Asleep (2015) and 100 Yen Love (2014) reveal superb acting by Sakura Ando in features with radically different settings and intriguing divergent thematic story lines. In Asleep filmed in an elegant minimalistic style we encounter an unemployed young woman Terako who appears to withdraw from reality by excessive sleeping only to wake up when her lover, a married man, calls her. Everyday activities require a tremendous effort and she does not want to get up if she has a good dream. Flashbacks and her talks with a close friend make her behavior plausible. After urging her to start living her friend who passes sexless nights with sleeping strangers commits suicide. When Terako’s lover Iwanago turns out to be married to a comatose woman Terako wakes up and starts working as an interviewer. Intimacy and withdrawal set the boundaries for the film's surprising plot. In Take’s 100 Yen Love, a name also designating a Japanese 24/7 chain store, a totally different milieu is shown far from elegance and an upscale life style. Here semi-skilled workers in a rundown working class neighborhood are presented in an action comedy. Sakura Ando has the role of Ichiko Salto living with her conflictual family who run a fast food take out. Ichiko spends her time with video games and fights with her divorced sister. After moving out she starts working as a sales clerk in the 100 Yen convenience store with disgruntled employees and gets friendly with a boxer. After a dinner on the occasion of the boxer’s last fight her rape by a 100 Yen worker is depicted in a gruesome fashion. She decides to learn boxing and succeeds against all odds. Her transformation from aimless unskilled shop clerk to a professional boxer is extraordinary. Driven by the desire to succeed, she enters a professional match and loses but has proven to herself that she can stand up. The acting of Sakura Ando’s in a difficult role is superb.

The underbelly of Society with its outcasts, misfits, individuals displaced by traumatic experiences, dysfunctional families and the demi monde of criminals is seamlessly documented in The Light Shines Only There by Mipo O. There is no apparent exit for the people grounded in the fringes of this world and hopelessness prevails. We have an unemployed former quarry worker Tatsuo who cannot overcome the memory of an accident he caused costing the life of a fellow worker with his existence shaped by alcoholism, Takuji an energetic parolee working as a gardener in an outfit controlled by a gangster and his sister Chinatsu who is a prostitute but also the gangster’s lover and supports her family. Her parents are an elderly withdrawn mother and an immobile father who had a stroke whose sexual craving is met by the daughter.  In this film darkness and despair prevail. As Chinatsu says, there is nowhere to go. The film was nominated as a foreign language film for the Oscars and received excellent ratings. As Deborah Young observed in the Hollywood Reporter it reflects a fierce character study.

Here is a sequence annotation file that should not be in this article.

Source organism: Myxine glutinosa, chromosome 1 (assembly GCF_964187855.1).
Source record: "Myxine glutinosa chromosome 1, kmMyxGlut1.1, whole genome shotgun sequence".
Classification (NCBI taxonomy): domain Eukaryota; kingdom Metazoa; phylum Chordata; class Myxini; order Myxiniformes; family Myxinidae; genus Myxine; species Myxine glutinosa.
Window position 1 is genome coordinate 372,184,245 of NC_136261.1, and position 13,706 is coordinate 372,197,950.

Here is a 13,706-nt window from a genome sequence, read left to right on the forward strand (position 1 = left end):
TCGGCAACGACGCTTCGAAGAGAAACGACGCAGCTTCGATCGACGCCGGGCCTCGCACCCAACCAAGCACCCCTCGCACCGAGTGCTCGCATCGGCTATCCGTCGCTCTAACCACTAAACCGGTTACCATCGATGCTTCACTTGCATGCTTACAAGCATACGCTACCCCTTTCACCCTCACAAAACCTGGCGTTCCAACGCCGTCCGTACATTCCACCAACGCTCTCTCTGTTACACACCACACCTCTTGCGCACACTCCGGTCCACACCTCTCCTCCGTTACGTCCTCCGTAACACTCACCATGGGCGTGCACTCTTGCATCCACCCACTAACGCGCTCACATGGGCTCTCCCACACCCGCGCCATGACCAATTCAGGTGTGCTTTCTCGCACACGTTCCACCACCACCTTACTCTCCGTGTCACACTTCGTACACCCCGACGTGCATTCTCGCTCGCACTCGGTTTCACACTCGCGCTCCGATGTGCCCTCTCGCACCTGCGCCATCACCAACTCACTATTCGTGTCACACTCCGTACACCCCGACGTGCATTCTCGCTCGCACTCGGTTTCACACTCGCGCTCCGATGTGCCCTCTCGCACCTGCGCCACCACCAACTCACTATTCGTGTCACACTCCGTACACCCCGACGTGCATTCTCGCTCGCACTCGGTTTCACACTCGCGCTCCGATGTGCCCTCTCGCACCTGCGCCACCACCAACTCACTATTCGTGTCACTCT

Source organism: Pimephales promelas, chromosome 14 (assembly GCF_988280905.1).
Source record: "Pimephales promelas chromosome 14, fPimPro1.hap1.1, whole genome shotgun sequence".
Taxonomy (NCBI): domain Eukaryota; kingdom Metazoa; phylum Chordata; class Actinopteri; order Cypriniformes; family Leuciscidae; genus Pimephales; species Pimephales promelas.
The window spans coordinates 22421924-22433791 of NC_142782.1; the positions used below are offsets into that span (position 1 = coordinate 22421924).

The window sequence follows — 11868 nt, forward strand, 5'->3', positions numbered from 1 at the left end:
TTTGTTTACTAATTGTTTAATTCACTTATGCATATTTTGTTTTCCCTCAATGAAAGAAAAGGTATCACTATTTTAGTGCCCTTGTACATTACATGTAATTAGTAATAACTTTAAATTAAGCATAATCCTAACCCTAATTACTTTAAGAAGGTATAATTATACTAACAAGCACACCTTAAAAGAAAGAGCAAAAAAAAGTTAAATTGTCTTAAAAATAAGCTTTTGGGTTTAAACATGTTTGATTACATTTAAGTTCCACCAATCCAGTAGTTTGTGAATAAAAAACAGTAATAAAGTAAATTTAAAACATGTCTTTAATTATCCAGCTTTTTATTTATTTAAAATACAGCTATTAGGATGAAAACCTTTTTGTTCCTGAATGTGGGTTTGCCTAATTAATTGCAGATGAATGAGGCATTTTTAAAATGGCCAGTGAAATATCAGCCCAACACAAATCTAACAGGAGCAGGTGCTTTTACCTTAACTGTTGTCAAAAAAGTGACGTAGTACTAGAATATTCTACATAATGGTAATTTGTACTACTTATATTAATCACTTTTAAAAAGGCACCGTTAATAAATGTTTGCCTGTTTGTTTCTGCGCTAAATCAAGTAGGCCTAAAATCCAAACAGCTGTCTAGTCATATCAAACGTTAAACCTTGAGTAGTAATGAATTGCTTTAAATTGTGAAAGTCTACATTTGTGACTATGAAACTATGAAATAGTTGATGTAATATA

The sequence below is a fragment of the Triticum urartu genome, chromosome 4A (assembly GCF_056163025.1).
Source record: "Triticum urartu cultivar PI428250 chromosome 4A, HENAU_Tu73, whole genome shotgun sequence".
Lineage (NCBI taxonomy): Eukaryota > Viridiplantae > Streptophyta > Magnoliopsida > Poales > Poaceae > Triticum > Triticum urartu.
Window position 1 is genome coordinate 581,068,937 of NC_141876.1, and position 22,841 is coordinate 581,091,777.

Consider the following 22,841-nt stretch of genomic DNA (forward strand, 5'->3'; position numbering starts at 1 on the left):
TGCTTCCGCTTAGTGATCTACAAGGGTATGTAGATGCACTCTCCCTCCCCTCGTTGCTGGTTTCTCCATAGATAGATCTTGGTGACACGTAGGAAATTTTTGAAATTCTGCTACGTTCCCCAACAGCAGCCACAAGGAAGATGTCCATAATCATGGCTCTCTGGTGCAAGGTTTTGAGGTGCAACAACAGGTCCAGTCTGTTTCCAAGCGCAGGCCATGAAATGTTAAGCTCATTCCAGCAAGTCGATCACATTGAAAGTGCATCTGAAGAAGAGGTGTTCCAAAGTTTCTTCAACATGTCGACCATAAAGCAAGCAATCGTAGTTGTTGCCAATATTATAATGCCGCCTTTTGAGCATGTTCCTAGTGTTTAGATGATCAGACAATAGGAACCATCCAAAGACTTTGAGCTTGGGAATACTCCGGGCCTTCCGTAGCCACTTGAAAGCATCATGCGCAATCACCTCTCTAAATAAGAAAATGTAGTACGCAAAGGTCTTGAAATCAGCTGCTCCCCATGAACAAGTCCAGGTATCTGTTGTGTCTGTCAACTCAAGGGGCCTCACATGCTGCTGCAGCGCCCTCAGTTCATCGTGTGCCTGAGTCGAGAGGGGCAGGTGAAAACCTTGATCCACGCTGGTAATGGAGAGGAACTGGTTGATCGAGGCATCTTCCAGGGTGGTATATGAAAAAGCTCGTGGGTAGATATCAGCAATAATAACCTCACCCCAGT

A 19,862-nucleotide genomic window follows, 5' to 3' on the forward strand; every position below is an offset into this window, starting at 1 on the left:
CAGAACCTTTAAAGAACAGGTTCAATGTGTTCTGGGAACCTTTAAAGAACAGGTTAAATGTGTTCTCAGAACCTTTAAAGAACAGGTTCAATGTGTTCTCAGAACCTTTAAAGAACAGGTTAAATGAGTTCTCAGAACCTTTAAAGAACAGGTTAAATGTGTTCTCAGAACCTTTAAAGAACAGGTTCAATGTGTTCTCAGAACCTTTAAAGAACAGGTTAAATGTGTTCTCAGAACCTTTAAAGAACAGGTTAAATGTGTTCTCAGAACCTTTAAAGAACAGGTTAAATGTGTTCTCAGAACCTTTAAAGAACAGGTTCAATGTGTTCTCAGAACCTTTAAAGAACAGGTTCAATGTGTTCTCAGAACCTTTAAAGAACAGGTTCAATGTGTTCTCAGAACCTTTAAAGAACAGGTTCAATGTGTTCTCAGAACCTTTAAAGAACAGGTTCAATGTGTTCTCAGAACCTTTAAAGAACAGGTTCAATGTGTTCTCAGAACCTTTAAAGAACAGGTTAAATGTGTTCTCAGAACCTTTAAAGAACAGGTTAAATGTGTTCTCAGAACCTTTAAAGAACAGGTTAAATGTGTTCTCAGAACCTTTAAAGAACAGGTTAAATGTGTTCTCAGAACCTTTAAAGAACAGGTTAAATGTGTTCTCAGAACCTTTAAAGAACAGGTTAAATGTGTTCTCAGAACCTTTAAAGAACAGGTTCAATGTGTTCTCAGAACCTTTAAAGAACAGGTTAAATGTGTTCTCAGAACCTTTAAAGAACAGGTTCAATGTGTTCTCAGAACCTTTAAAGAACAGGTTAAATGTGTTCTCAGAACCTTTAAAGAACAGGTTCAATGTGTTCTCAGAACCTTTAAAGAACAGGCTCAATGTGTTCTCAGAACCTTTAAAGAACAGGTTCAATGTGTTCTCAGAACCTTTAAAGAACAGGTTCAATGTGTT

Two appealing productions were devoted to labor conflicts, the oppression and the struggle of common people against dominant groups. Based on actual events the Sanchu Uprising: Voices at Dawn, is a 2014 black and white feature film, set in 1726. It depicts the struggle of farmers with their feudal overlords fighting for an adjustment of taxes. They organized an uprising which was quashed by the samurai.  The film is characterized by remarkable photography, animation and an appealing score.  The documentary The Wages of Resistance: Narita Stories from 2014 by Sanrizuka Ni Ikuru is a brilliant reconstruction of the struggle local agrarian communities were having for decades fighting the construction and expansion of Narita International Airport.  Since other suitable land in that area was owned by the imperial household, the government decided to disown local farmers ever since the plans were articulated in the 1960’s.  Though some peasants sold their farms most refused to do so and formed a coalition with the emerging radical student movement. Many farmers were given this land in their post war relocation and felt deprived because of the many years of work they spend transforming their holdings into farmland and cultivating it. Exhaustive research for this film did generate superb archival material because the different phases of the frequently violent struggle were closely followed by the press. Opposition was initially restricted to peaceful demonstration but evolved into armed struggle because government agencies used police and soldiers to combat the farmers and students, though more protestors were killed than police or military. In the well-organized movement women and young people played crucial roles. Extensive interviews with survivors of the resistance movement including some still in active opposition reveal the motivation for the long term struggle. State power was resisted because the farmers had a close relation to their land.  In some cases the century old cultural tradition of villages was destroyed and communities and their networks of interpersonal relations disappeared.  The Wages of Resistance is an object lesson of the costs and benefits of popular opposition to the government, a collective movement rarely observed today. After all the likelihood of success is no longer plausible nor the language of effective opposition available.

Now functioning as a standalone film festival with an enlarged program Japan Cuts provided an outstanding selection of films and perspectives on current film making tendencies.


Claus Mueller